It is at that point that I become completely convinced of this writer’s skill.
It is also at this point that I stop to gaze in wonder at how much I am enjoying this story. Even though “I don’t like short fiction.” Haha, the joke’s on me except it’s more beautiful than funny.
I think I can already say with certainty that I have found my favorite sentence, right at this spot:
“In a strange city, surrounded by strangers, it was a comfort simply to find someone else who could see the moon.”
No, no, the writing is too good and thus too likely to prove me wrong. But the amount of meaning packed into that short sentence! The implications about city dwellers and city transplants and the meaning of the moon! Love. The magic has descended onto the page again, and I don’t think even an interlude will be able to disperse it.
Then this: “They wandered among forests of shelves and pools of ink. They found there strange creatures, born as descriptions in the cryptozoology section…” Oh, the flavor of Borges, magical books, magical libraries, fictional creatures crossing the lines. Yeeees. More!
Though the story is interesting, I can’t say I really understand what is going on. What I do understand is that it is beautiful, that I keep falling in love with individual images and sentences. It is a different experience than that I seek out in long-form prose, and it is an experience long-form prose might not be able to offer. After all, I would be annoyed at a book that left so much out. But of course therein lies the obvious advantage in short fiction, the ability to do things long-form could not sustain.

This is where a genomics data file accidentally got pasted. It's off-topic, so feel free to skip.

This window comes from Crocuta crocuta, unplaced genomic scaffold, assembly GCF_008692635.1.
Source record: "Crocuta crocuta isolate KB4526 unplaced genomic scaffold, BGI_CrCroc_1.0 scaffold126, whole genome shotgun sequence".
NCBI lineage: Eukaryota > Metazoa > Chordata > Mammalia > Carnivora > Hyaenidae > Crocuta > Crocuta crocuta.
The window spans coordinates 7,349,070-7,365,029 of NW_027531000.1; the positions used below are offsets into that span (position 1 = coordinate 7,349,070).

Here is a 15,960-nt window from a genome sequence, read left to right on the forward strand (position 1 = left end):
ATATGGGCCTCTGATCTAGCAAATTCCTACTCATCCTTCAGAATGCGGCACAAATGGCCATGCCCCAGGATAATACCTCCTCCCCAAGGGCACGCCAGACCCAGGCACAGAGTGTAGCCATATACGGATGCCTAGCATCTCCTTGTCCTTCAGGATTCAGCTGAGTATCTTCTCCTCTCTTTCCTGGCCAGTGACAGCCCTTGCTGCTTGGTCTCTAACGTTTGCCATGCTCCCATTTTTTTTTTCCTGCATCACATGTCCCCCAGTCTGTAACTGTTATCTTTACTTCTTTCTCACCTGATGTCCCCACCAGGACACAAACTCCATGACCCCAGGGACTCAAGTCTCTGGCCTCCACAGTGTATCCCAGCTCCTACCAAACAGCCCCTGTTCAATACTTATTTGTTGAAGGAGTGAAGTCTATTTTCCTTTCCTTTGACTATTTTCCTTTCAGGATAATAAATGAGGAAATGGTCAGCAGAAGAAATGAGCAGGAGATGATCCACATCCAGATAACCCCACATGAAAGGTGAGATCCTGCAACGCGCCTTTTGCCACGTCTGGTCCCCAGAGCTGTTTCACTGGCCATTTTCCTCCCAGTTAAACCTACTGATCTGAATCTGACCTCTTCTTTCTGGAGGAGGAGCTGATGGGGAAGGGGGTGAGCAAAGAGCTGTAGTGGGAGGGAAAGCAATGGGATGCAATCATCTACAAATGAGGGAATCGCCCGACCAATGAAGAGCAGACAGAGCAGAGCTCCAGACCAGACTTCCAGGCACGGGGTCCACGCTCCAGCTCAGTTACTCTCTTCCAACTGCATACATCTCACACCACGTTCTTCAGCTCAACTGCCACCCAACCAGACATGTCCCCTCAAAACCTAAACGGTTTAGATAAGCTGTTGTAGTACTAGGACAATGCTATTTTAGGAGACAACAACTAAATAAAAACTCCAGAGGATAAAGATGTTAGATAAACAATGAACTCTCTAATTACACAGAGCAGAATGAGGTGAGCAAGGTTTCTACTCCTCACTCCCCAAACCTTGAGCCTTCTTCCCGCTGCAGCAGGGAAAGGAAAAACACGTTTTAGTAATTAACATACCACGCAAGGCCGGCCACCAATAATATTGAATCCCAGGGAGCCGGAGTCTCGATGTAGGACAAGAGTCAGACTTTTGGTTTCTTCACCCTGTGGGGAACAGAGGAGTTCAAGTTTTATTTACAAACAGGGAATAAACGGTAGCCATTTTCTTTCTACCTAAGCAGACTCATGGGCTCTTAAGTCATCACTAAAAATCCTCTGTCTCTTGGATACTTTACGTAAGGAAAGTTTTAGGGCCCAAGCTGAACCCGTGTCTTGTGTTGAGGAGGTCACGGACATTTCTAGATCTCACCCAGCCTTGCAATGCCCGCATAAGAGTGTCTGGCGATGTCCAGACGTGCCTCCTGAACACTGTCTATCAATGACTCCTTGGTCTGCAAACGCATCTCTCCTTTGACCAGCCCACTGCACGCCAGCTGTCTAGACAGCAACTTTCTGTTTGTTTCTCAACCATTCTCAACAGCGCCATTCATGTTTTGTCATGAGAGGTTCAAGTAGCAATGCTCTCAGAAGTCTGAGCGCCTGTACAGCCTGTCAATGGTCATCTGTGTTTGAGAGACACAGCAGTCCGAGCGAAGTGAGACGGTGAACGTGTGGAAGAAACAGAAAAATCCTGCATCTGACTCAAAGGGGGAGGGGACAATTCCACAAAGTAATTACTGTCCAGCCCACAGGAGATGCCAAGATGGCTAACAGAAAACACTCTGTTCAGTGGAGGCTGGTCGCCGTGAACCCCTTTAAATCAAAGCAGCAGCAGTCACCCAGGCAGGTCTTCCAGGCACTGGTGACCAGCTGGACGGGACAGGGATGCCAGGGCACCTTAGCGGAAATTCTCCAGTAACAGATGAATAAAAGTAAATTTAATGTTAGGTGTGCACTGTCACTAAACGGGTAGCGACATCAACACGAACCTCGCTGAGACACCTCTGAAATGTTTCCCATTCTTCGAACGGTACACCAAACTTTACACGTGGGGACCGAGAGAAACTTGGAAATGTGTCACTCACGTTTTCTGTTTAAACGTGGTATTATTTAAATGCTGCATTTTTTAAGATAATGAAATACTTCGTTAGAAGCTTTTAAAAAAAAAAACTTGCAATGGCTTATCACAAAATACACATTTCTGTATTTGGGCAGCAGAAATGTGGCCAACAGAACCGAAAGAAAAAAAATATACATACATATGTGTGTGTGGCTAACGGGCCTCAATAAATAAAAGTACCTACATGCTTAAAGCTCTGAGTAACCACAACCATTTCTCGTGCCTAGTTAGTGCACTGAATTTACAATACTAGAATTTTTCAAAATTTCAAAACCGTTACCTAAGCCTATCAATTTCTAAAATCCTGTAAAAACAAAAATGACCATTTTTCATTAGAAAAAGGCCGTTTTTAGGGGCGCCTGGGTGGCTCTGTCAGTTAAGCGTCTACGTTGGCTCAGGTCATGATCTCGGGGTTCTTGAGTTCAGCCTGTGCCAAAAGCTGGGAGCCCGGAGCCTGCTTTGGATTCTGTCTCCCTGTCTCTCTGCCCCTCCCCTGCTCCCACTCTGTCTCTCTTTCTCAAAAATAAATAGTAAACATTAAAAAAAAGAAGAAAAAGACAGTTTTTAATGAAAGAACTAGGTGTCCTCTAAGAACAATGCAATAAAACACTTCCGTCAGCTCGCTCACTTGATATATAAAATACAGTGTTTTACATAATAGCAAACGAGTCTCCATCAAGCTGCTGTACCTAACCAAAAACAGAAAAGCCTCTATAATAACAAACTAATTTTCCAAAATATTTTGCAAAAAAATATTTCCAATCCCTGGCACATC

Halfway through the fifth part of the text, a story does begin to slowly emerge. A character, suddenly very present and full and alive, appears and for several paragraphs I feel like that might be a more traditional plot here after all.
For totally different reasons, this sentence jumped out of part six and almost stole the crown for story’s best sentence: “After a moment of shock, Amber admitted to being from Cincinnati.” The context is what makes it so wonderful. From magic to Cincinnati in just a few words, the rhythm of it interacting with the surrounding paragraphs to perfect effect.
I am still in awe of Emrys’ ability to use words so purposefully, efficiently (though “efficient” is far too cold a word to describe it), aestetically, meaningfully.
At the end of part six, the story’s relationship to Narnia surfaces, just after a few references to fantasy books read as a child.
At last, as a celebration ensues in part seven, I begin to understand what this might be about: “Even in Tikanu, everyone has heard a different version of the story. With every conflicting detail, it seems to grow richer. It is a story of wanderers and rulers tied to their kingdoms, of bold sacrifice and quiet obligation, of boundless childhood and adults who grow into their strength.”
And then it is over, and I find myself conflicted. It was a beautiful story with so much detail leading to so many images off of the page. But I would have followed those characters on the journey only hinted at, maybe even preferred to do so, and some part of me is angry because part of me is sad that we had to leave each other so soon.
What did you think?